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A no claims discount (NCD), also known as a no claims bonus, can go a long way towards cutting the cost of your car insurance. Here’s how it works.
Every year you drive without claiming on your car insurance gives you an extra year of no claims discount. This could reduce the cost of your insurance when you come to renew. The longer you drive without claiming, the bigger the discount on your premium could be.
That’s at your insurance provider’s discretion. Some won’t offer more discounts beyond five years, but others allow more.
If you make a claim on your insurance and your insurance provider pays out, your no claims discount is typically reduced by two years. So, if you have eight years of NCD and make a claim, in theory you’ll be left with six years’ NCD. But this isn’t always the case. If your insurance provider considers the industry standard of five years to be the maximum NCD, you’ll be left with three years’ NCD. And if you make a second claim, you’ll lose it all. If the accident wasn’t your fault, your insurance provider will try to recover the costs from the driver who was at fault. In which case, your NCD should be unaffected. If no one was to blame for the accident, insurance providers may split the cost of the claims and both drivers’ NCD could be affected. If your car is stolen, vandalised or damaged and they can’t catch the culprit, your insurance provider won’t be able to recoup its costs. That means your NCD will likely be affected.
Yes, by paying a fee on top of the cost of your car insurance. That way if you do claim on your insurance, your NCD stays intact. Some insurance providers allow you to make two claims in a year without it affecting your discount. But other insurance providers may significantly cut your NCD if you claim twice. If you do claim, protecting your NCD may not actually stop your premium rising, as insurance providers consider your claims history when working out the cost of your premium.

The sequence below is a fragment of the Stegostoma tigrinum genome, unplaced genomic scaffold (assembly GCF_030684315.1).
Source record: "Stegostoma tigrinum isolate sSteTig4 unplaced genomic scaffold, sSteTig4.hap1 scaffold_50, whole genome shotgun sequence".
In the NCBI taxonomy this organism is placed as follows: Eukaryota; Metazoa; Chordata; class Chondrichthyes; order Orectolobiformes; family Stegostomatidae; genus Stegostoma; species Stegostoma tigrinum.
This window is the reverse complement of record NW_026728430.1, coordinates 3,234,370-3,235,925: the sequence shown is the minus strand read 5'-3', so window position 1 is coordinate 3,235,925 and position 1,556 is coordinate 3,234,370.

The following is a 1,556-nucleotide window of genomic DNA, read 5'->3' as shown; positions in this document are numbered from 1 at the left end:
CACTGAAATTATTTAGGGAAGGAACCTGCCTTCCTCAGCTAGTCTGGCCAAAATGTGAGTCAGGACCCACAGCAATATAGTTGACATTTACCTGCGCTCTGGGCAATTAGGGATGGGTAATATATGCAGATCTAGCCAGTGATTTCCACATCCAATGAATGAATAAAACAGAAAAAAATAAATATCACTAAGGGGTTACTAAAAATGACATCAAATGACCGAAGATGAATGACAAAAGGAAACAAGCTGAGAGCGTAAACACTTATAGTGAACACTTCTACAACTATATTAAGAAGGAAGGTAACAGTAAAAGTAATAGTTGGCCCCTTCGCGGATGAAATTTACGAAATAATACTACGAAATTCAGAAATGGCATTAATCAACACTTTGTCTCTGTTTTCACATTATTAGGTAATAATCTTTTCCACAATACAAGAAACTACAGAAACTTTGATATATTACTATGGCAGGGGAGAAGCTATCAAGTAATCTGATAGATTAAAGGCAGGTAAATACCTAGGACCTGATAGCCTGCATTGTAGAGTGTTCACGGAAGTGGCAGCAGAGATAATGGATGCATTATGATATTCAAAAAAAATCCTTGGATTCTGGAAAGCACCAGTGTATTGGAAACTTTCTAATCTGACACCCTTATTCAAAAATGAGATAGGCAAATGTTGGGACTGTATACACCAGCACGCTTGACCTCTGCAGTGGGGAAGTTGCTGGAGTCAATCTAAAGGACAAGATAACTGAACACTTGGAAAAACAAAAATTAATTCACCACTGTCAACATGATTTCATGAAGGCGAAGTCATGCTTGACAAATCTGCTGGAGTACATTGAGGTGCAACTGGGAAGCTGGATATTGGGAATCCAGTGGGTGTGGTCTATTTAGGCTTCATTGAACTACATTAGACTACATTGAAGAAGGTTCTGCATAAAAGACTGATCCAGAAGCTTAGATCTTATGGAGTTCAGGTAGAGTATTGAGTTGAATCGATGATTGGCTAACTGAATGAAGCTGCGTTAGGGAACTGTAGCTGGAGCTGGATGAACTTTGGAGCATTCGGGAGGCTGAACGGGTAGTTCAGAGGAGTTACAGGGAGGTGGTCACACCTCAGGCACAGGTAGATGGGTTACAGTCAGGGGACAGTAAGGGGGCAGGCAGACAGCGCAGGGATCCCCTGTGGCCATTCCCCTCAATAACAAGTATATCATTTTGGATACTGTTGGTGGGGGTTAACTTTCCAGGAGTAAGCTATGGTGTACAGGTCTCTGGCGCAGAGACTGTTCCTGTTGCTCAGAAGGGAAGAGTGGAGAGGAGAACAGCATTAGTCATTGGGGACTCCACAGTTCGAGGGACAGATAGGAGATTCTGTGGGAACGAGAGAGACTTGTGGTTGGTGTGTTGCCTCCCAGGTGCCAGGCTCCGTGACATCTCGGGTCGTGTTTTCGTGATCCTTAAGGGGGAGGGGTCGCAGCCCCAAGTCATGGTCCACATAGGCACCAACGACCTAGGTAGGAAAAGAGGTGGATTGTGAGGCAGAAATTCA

Named drivers can’t usually build up a no claims discount. Although they can build their own if they’re insured as the main driver on their own car. Some insurance providers may give a named driver a discount – provided they take out their own policy at a later date.
If you had sole use of your company car, some insurance providers will take into account your claim-free years and offer an equivalent discount. Your company car insurance provider should be able to confirm that you had sole use of the car for social, domestic and pleasure purposes, as well as for business use, along with how many years of claim-free driving you have.
If you’ve built up a no claims bonus overseas, you may be able to transfer it when you return to the UK. This is down to the insurance provider’s discretion, so check with them.
Yes, you can usually take your no claims bonus with you if you move. To do so, you’ll need proof of your existing NCD.
Some insurance providers will include details of your no claims discount on your insurance renewal or cancellation notice. Others will send a letter with the details. Some insurance providers may not tell you at all and you’ll have to contact them.
If you’re uninsured for more than two years, you’ll probably have to sacrifice your no claims discount and start again from scratch. But some insurance providers have extended the gap to three years, so it’s worth checking.
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